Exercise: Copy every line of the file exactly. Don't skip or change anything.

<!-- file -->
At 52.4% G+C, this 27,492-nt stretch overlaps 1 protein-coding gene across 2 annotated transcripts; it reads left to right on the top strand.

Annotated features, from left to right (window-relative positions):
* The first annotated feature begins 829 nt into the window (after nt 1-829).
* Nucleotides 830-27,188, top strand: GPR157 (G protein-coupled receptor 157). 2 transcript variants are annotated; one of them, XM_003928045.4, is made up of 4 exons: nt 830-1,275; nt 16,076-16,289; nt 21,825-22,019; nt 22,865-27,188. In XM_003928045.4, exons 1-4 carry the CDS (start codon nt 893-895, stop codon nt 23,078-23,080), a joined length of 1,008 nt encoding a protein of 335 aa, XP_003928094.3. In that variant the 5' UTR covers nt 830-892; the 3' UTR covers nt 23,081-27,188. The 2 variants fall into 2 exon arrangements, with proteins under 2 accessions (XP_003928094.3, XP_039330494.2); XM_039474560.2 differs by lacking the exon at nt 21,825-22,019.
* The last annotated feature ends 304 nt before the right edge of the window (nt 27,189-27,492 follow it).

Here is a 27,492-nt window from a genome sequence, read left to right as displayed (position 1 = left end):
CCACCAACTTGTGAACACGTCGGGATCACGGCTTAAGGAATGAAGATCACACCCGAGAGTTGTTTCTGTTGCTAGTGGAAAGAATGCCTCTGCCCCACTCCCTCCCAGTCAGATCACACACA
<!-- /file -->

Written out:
At 52.4% G+C, this 27,492-nt stretch overlaps 1 protein-coding gene across 2 annotated transcripts; it reads left to right on the top strand.

Annotated features, from left to right (window-relative positions):
* The first annotated feature begins 829 nt into the window (after nt 1-829).
* Nucleotides 830-27,188, top strand: GPR157 (G protein-coupled receptor 157). 2 transcript variants are annotated; one of them, XM_003928045.4, is made up of 4 exons: nt 830-1,275; nt 16,076-16,289; nt 21,825-22,019; nt 22,865-27,188. In XM_003928045.4, exons 1-4 carry the CDS (start codon nt 893-895, stop codon nt 23,078-23,080), a joined length of 1,008 nt encoding a protein of 335 aa, XP_003928094.3. In that variant the 5' UTR covers nt 830-892; the 3' UTR covers nt 23,081-27,188. The 2 variants fall into 2 exon arrangements, with proteins under 2 accessions (XP_003928094.3, XP_039330494.2); XM_039474560.2 differs by lacking the exon at nt 21,825-22,019.
* The last annotated feature ends 304 nt before the right edge of the window (nt 27,189-27,492 follow it).

Here is a 27,492-nt window from a genome sequence, read left to right as displayed (position 1 = left end):
CCACCAACTTGTGAACACGTCGGGATCACGGCTTAAGGAATGAAGATCACACCCGAGAGTTGTTTCTGTTGCTAGTGGAAAGAATGCCTCTGCCCCACTCCCTCCCAGTCAGATCACACACA